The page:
As it moves closer to finalizing a $2.7 billion deal to be purchased by a Chinese conglomerate, a Henrico-based insurance giant has been slapped yet again with class action lawsuits from disgruntled shareholders and customers.
Genworth Financial was sued twice in the last four weeks in Richmond federal court: once by a group of shareholders who argue its deal with suitor China Oceanwide isn’t in their favor; and the other by a group of customers from its long-term care insurance business, which has caused significant financial losses for the firm in recent years.
The first case, filed Dec. 28 by three long-term care policy holders, claims the company, two of its subsidiaries and four current and former executives had a hand in a scheme from 2010 to 2014 to “buoy Genworth’s stock price and enrich themselves by diverting hundreds of millions of dollars of policyholders’ premium payments away from Genworth’s reserve funds and into their own pockets and the coffers of GFI and its investors.”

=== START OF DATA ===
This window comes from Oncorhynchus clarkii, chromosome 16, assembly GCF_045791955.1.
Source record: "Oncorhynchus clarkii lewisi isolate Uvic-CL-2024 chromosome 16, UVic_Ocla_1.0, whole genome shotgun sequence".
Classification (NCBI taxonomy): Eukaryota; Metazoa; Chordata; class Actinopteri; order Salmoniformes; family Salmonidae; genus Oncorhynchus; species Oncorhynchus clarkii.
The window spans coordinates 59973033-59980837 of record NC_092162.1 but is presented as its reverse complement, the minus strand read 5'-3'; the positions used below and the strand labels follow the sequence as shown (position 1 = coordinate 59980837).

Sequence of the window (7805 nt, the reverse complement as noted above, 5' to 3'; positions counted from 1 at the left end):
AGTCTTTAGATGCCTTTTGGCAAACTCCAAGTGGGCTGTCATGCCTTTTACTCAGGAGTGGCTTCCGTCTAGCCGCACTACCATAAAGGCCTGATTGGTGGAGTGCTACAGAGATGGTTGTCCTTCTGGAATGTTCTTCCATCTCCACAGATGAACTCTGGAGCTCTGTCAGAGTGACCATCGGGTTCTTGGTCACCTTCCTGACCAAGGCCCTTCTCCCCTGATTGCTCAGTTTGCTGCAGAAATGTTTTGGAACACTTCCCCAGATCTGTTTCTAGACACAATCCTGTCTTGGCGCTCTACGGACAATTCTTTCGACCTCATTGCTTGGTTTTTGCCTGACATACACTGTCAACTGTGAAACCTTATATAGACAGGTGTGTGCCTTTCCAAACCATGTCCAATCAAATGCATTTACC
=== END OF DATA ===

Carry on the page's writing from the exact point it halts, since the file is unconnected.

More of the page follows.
The 60-page suit alleges the company deliberately and wrongfully underfunded its long-term care reserves during that four-year period, knowingly using outdated claims data when calculating reserves and creating a “false picture of profitability.”
It cites examples of the company and its current and former executive repeatedly assuring the public it had adequate reserves.
The plaintiffs are New York resident Erika Leifer, Pennsylvania resident Saul Jacobs and California resident Helene Wenzel.
Each claims they received letters from Genworth in 2016 informing them that premiums would increase between 20 and 60 percent.
Also sued in the case are CEO Thomas McInerney; former CEO Michael Frazier, who resigned in 2012; and former CFOs Patrick Kelleher and Martin Klein.
Long-term care insurance is used to help pay for nursing home, assisted living and hospice care costs. Genworth is one of, if not the largest seller of LTC insurance in the country.
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